Published on May 25, 2017, at 10:17 a.m.
by Allison Morris.
In the 1950s it was Marilyn Monroe’s face plastered across ads in magazines for beauty products and accessories. She was a well-known figure and coupled with her beauty, there was no question why companies like Jon-Joy Cosmetics and Lustre-Creme Shampoo wanted her face associated with their products.
Today it is the same concept that drives brand ambassadorship: pairing a well-known face with a product in hopes that the person representing the brand will inspire audiences to purchase the product or participate in the company’s vision. A common place in which we see brand ambassadors advocating for products is on Instagram.
As the basis for Marilyn Monroe’s brand advertisements centered around pictures of her using the products and a short testimony highlighting the positives of the product, the basis for promoting a brand and its products on Instagram works in a similar way. The benefit in today’s society is that brands have more space to promote their products than ever before. Instagram has provided an incredibly valuable platform for brands to seek out individuals to use and promote their brands to the audiences they personally have.
Season after season, contestants on ABC’s “The Bachelor” go from being ordinary girls to females of envy. Even after their elimination from the show, they remain in the spotlight due in part to the existence of social media and the ease with which people like myself can continue to keep up with the women we came to love or hate over the course of the season.
From former contestant Becca Tilley recently promoting Singapore’s tourism board through vivid and fun photos of herself on vacation to season 21’s Danielle Maltby posting about the eyewear she sports, brands are getting exposure through a more genuine approach to women with hundreds of thousands to millions of followers living with these brands.
After finding myself checking out — and admittedly even buying — some of the products the people I follow post about, I began to look into a few key elements that make a good brand ambassador.
They maintain a clean image.
As most could imagine, someone with a poor reputation or criminal record is not likely a good person to associate a brand with. A good brand ambassador has a clean image and is honest, making the brand experience they represent more genuine.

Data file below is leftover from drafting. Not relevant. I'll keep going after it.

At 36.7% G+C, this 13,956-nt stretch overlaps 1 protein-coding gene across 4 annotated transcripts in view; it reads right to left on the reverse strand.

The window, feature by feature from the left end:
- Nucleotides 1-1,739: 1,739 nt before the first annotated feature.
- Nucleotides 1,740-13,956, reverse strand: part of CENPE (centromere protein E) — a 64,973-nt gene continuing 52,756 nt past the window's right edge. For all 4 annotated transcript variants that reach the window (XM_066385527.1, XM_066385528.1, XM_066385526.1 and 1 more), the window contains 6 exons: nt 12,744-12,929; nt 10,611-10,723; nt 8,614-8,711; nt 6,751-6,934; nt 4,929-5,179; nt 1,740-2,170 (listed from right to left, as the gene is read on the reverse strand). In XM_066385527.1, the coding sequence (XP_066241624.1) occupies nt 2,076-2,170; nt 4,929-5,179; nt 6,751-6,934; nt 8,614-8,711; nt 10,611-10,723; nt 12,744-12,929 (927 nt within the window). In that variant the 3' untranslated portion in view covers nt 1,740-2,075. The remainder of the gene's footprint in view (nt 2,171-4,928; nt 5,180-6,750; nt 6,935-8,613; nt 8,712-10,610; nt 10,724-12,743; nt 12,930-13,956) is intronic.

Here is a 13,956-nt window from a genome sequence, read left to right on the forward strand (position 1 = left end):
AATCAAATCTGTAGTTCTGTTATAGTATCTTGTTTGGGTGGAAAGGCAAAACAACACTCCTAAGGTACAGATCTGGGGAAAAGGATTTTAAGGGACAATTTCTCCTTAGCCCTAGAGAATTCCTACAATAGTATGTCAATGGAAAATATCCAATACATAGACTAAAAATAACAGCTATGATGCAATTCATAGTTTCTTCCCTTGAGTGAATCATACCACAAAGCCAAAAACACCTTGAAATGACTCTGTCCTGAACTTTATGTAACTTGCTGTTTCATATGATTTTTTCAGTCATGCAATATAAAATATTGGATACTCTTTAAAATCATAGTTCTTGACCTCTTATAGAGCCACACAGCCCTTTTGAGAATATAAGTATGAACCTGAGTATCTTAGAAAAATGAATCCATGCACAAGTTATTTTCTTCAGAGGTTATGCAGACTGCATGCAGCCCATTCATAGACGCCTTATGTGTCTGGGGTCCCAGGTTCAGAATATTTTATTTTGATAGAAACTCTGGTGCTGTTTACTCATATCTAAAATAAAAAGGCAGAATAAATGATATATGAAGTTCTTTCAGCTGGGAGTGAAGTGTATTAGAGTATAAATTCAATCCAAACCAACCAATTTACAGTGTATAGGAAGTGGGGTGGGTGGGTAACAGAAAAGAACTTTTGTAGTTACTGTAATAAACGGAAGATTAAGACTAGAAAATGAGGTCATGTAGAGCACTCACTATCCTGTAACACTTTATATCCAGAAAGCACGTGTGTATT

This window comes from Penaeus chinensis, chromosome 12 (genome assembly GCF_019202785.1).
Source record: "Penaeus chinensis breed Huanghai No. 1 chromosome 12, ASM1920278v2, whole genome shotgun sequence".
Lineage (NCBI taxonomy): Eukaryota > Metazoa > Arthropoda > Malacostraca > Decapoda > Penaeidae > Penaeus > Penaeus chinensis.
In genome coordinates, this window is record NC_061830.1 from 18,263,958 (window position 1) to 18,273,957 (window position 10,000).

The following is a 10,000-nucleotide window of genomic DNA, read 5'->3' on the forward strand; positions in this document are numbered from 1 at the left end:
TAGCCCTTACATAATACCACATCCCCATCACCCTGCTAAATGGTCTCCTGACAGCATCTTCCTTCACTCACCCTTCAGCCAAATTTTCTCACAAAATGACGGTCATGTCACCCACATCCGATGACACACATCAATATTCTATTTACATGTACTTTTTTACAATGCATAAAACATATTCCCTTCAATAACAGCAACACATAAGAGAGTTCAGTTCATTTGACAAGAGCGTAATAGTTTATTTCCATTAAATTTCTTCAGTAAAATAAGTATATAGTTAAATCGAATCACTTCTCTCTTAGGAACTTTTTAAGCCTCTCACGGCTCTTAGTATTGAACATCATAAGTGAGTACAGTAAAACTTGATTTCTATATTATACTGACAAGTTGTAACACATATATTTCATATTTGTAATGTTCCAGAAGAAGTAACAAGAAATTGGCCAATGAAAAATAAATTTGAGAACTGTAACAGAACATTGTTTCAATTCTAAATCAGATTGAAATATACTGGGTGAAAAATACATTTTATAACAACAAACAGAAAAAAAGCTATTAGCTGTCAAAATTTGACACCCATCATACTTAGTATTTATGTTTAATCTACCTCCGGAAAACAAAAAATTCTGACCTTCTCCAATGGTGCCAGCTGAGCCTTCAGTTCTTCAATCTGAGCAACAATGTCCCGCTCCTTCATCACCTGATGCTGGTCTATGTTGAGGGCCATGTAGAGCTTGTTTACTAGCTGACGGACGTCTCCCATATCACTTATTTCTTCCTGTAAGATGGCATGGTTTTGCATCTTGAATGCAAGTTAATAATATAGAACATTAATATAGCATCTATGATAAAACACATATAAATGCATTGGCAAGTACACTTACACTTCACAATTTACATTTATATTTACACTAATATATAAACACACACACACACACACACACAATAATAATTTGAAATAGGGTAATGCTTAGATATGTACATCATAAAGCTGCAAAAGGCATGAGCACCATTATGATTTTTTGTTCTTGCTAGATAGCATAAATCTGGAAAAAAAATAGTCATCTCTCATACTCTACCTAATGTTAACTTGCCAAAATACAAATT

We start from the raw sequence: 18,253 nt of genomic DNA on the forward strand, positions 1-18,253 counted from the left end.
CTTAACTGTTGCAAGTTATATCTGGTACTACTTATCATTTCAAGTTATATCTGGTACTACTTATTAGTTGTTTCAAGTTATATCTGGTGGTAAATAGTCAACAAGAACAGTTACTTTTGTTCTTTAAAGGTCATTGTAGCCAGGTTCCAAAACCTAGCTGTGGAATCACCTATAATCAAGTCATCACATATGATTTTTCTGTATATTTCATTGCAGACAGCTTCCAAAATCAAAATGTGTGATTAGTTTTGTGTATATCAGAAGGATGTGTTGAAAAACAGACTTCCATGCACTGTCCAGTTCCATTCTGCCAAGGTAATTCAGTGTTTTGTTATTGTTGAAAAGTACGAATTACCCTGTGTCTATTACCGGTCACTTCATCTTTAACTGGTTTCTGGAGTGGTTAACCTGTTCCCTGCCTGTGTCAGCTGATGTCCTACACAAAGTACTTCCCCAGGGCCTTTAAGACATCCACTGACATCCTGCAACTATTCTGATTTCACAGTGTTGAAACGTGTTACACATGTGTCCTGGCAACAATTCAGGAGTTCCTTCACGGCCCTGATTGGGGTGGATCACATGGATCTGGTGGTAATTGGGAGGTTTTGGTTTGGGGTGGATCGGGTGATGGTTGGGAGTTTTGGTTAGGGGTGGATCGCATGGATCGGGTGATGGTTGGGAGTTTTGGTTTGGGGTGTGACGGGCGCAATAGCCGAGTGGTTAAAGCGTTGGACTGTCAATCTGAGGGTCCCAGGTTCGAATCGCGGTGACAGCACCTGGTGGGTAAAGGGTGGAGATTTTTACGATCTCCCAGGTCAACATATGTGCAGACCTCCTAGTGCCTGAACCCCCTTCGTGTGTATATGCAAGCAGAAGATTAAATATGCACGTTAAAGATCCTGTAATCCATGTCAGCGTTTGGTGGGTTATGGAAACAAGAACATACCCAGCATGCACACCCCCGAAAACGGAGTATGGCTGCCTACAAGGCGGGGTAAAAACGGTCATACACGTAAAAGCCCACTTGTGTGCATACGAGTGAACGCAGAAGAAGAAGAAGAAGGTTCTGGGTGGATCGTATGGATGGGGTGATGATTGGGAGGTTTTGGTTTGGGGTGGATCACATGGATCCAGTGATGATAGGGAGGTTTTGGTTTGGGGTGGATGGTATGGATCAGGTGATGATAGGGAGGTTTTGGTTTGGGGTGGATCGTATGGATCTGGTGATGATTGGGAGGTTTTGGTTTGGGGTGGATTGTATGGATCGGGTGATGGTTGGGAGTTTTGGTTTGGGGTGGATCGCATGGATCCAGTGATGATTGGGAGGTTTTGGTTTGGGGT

They represent the vision.
Anyone advocating for a brand needs to represent the vision or values of the company. Though an individual may have over a million followers, she won’t be a good ambassador of ski-wear if she lives and works in Miami, Florida. Similarly, it would be hard to buy into the success of a hair care product if someone with a shaved head is telling us to buy it. Using a brand ambassador to increase visibility is not solely about connecting a face to a brand, but it also should be about the vision the ambassador stands to convey.
They have an established audience.
A good brand ambassador does not have to be an A-list celebrity, but they should be someone who has an established following that engages with their posts. Someone with 10,000 Instagram followers won’t be as valuable to a brand as someone with 462,000 followers, as the number of people who see the posts will be far less with the first person.
However, the number of followers someone has doesn’t automatically qualify them as a brand ambassador. If the individual doesn’t have a clean image or a represented vision as previously mentioned, numbers themselves become irrelevant.
Promoting brands on Instagram has given companies access to advertisement opportunities that reach beyond the classic magazine, TV or newspaper ads with famous faces like Marilyn Monroe. A brand must seek to connect its product and overall vision with a face that people believe in and posts that promote an overall positive experience.
A brand can easily be shaped around the people we think of when its company is mentioned. Remembering that a successful brand experience relies on the strength of the relationship with consumers is imperative in selecting a valuable brand ambassador.